The Najib government has given renewed focus to Malaysia’s international economic relations, including liberalisation and increasing interaction with the global economy.
This approach is understandable for a small, open economy that is particularly dependent on export-driven growth, and faces considerable pressure to attract FDI and increase its exports.
Malaysia no longer takes a rigid, narrow stance in choosing its economic partners — having decided not to confine itself to one particular global orientation, be it east or west — and is signatory to several FTAs through ASEAN. These include FTAs that ASEAN concluded with China, India, Australia, New Zealand, Japan and Korea. Beyond this, Malaysia has also entered into bilateral agreements with Japan, India, New Zealand and Pakistan.
The groundwork for many of these FTAs was laid before Prime Minister Najib Razak assumed office. But more recently — and more ambitiously — Najib appears to be the motivating force behind Malaysia’s participation in the Trans-Pacific Partnership (TPP) and the proposed EU-Malaysia FTA.
No cost-benefit analysis on these agreements has been placed in the public domain. But, given the inadequate state of Malaysia’s technological expertise, human capital, and production structure, Malaysia may not gain significant economic benefits. Also, the Malaysian economy would, presumably, accrue more substantial economic gains from the TPP and the EU-Malaysia FTA if they were implemented in conjunction with domestic reforms such as greater transparency and the emergence of a more market-driven economy.
Najib does seem willing to undertake at least some of the required domestic reforms. But to be effective the reforms must be radical, fundamental and stringent. At the risk of speculating, the improved human rights measures that Najib wants to introduce could also be a means of preparation for the TPP and EU-Malaysia FTA. Reform in other areas will be equally essential. Government procurement, intellectual property rights and the opening of the domestic financial market (as well as other services) will each have to be addressed. Hopefully, the government will also be nudged into fulfilling the state’s traditional role of providing citizens with greater access to education, health care, housing and a good public transportation system.
Najib seems to espouse an approach to international economic engagement that is global in vision and domestically oriented in reform. This is in line with his rhetoric of being ‘glocal’, whereby action in the global economic arena is rooted in domestic reform.
But Najib’s approach to global economic relations has also raised a number of questions and criticisms.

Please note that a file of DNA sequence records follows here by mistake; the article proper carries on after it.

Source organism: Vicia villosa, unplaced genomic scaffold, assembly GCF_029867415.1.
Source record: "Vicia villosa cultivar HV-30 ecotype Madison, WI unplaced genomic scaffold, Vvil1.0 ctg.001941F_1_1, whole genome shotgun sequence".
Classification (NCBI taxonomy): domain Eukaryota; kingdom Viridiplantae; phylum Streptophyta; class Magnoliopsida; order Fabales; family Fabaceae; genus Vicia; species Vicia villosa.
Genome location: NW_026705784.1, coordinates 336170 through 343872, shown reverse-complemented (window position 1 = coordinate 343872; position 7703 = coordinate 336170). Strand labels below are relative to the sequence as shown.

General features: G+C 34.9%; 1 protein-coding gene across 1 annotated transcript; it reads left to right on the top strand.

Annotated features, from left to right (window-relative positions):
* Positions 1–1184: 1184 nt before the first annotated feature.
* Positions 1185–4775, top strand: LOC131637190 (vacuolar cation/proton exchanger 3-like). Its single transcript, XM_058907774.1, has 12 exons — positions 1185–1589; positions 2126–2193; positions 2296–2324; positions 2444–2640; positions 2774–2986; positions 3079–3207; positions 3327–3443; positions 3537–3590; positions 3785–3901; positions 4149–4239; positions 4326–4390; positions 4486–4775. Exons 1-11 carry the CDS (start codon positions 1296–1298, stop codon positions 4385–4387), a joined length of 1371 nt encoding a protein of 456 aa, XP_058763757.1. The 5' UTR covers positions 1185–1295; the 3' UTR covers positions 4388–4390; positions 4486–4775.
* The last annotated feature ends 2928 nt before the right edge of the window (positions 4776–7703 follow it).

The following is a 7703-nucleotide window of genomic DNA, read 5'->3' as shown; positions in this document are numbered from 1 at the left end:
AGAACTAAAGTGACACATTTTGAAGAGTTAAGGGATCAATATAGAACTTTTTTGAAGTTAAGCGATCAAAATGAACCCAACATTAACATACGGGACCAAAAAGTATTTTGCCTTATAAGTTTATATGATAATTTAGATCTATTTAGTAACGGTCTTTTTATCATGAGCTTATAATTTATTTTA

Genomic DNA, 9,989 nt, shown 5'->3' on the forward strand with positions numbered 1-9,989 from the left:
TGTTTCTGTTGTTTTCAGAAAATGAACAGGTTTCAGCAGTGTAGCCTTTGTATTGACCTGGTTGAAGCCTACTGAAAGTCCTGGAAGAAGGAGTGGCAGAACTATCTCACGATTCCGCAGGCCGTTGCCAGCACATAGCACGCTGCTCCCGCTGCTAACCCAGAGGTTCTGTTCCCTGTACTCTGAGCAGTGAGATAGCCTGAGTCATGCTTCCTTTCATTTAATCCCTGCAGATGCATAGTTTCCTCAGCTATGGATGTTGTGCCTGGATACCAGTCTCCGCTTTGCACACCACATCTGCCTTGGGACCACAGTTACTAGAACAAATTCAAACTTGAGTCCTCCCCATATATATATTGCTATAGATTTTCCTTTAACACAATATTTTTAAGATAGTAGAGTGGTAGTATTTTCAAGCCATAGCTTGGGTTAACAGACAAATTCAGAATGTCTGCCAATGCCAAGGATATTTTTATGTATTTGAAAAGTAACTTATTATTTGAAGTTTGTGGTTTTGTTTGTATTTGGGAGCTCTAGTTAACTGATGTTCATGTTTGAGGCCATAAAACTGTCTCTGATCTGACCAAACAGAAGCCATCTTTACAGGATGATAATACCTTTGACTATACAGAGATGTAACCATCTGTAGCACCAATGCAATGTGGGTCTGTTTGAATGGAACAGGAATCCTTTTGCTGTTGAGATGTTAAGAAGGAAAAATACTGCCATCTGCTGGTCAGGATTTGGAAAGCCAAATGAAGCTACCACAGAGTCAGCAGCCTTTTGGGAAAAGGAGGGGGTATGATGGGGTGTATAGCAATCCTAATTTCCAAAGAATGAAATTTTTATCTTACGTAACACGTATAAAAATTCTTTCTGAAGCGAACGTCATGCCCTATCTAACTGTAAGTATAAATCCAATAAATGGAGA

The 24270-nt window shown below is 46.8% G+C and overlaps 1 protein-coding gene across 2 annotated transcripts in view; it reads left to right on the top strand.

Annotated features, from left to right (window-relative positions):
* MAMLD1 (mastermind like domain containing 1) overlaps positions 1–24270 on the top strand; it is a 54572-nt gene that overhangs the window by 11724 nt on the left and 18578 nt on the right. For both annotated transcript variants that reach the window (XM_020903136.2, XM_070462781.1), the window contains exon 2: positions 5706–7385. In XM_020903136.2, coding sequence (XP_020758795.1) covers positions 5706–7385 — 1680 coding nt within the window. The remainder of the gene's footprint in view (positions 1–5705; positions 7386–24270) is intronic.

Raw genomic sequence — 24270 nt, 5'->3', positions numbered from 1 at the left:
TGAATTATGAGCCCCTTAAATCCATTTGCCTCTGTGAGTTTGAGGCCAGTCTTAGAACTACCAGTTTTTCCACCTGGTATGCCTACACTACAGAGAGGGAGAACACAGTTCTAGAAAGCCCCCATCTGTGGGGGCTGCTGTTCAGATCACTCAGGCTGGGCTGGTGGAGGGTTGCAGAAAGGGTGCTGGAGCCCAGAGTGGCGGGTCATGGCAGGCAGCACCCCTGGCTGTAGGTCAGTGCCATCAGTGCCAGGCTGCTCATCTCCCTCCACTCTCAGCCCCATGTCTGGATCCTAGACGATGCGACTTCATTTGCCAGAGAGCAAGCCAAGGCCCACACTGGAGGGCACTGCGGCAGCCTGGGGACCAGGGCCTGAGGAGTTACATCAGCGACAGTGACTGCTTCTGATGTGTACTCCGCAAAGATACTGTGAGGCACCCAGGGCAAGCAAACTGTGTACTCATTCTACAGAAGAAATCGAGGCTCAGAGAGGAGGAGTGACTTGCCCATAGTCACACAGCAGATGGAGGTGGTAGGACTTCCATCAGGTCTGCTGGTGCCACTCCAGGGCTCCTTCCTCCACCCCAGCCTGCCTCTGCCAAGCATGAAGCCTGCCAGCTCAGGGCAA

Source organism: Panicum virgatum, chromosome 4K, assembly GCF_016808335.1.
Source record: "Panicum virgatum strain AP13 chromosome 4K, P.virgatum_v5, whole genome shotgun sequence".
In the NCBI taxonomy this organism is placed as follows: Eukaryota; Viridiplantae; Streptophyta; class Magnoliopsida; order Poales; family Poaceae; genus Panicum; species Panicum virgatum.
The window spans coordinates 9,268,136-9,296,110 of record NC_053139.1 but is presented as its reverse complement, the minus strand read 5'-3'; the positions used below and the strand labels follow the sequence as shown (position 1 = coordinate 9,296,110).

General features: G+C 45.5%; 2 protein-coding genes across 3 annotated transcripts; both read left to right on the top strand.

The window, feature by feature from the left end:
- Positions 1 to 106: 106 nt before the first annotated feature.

First, the attempt to forge links with economies as diverse as China, Pakistan and Chile can be criticised for lacking focus. A slower rate of global engagement might have been preferable, but the international race to conclude FTAs would have excluded Malaysia, had this strategy not been pursued. The government wanted to seize the opportunity to cast its net wider for overseas markets, and the 2008 crisis pushed Malaysia to explore such opportunities.
In effect, Malaysia may be seeking membership in a multiplicity of arrangements without any overarching strategy. But to define the objective of entering into an FTA as solely to secure more markets is naïve.
Second, the government has given a special priority to developing links with Islamic economies. The Developing 8 Preferential Agreement (with eight developing Islamic countries) and the Trade Preferential System among the Organisation of the Islamic Conference countries are two particularly relevant agreements that Malaysia has ratified in this regard. Sidelining economic relations with Islamic economies, even when the rationale is questionable, can evoke sensitivities among certain quarters of the policy community, but Najib has deftly sidestepped these issues and has forged ties as much with Pakistan as with China. It would, of course, be hugely myopic to ignore China or India in Malaysia’s international economic relations.
Najib’s strategy for global economic engagement has been criticised on several grounds, and as negotiations for the TPP and the EU-Malaysia FTA progress, opposition could mount. Nevertheless, early successes will put Malaysia in good stead to pursue a dual approach of increasing interactions with the global economy while implementing strong domestic reforms.
Shankaran Nambiar is Professor of Development Economics at Manipal International University.
This article first appeared in East Asia Forum.